While it may not be the revelation that Hot Snakes was after Drive Like Jehu, Obits still has plenty of life to it, and enough twists to keep things interesting.
Rick Froberg has been one of the steadiest performers in indie rock for quite a while. After the edgy math-rock greatness that was Drive Like Jehu, he emerged again with another band, Hot Snakes, that was just as exciting and brashly amazing. But he didn't rehash his old sound with Hot Snakes, instead tightening up the frenetic energy of his old band into three excellent albums of taut, hard-hitting, and volatile rock music.
And now he's returned once again with Obits. It's another solid turn for Froberg, full of snarling guitars and his caustic bleat. The drums are stubborn, driving, and fast, pulling the weight of the tumbling bass along with them. But the changes between Hot Snakes and Obits are not as evolutionary or drastic as they were after Drive Like Jehu. I Blame You plays a lot of the same games the Hot Snakes' records played, with the tight punk energy and surf-rock riffing. But the subtle change here is one towards melody. Obits steps, only slightly, away from the blunt force of Hot Snakes' sound, and the move mostly works, letting the guitars swirl around you instead of pound at your eardrums.
The songs are still very much about Froberg's shouting and axe handling. From the outset, the stripped-down but attacking "Widow of My Dreams" makes clear his intentions to simply make rock music. Any originality in these songs -- and there's plenty of it -- comes not from genre-bending or drastic changes in instrumentation, but purely in Froberg's unique guitar sounds. The prickly riff of that opener pokes at the song over and over, punctuation it with bursts of anger, upping the tension with each razor-sharp note.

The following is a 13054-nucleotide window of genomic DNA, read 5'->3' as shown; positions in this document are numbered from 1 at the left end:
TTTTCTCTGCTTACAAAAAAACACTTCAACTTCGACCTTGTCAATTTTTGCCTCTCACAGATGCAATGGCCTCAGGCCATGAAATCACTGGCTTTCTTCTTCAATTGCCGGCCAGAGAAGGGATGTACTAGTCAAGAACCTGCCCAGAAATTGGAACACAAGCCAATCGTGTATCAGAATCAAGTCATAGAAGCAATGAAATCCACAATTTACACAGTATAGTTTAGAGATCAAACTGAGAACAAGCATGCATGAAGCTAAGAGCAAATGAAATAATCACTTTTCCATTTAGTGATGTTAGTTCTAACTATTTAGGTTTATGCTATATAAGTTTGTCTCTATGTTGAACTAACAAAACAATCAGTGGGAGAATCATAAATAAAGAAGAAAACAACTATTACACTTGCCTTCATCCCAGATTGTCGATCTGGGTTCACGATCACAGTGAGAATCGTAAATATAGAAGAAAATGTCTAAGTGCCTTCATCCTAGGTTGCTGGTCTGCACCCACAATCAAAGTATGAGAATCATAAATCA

Froberg is, as always, cynical and stand-offish on I Blame You -- as if the title didn't give that away. But he takes that cynicism and doubt in some compelling directions. "Pine On" touches on a troubling isolation as he shouts, "The streets are all filled with people, I don't feel close to them." And "Lillies in the Street" features a chorus where Froberg pulls on his words instead of cutting them on his gritted teeth, and the sound is genuinely heartbroken. "Two-Headed Coin" has Froberg once again taking aim at the powers that be with his bitter, if unsubtle, wit. But songs like "Two-Headed Coin" and "Widow of My Dreams", that talk of decks stacked in favor of the halves and living under the government's -- or Wall Street's -- thumb may not be original, but they are awfully timely. And Obits deliver the sad news of our times with a frenzied but clear-eyed insistence.
Obits's exploration of melody can occasionally veer too far from their energetic strengths. Closer "Back and Forth" tries to build on a muted pop sound, but even when they get to the big chorus and the tumbling guitar riffs, the song never quite gets its pieces to come together and match up to the strength of other tracks. And on the straight power-pop of "Run", Froberg gives up vocal duties to guitarist Sohrab Habibion and the song feels slack and plain without his signature screech.
But overall Obits is another solid outing for Froberg, and a promising start for his new band. While it is more melodic than his other bands, I Blame You still rests on the insistent repetition of its deadly riffs and the pure vitriol of its singer. So while it may not be the revelation that Hot Snakes was after Drive Like Jehu, Obits still has plenty of life to it, and enough twists in Rick Froberg's sound to keep things interesting. It doesn't exactly befit the indie rock slacker image to be this consistent, but Froberg doesn't seem interested in fitting in like that anyway.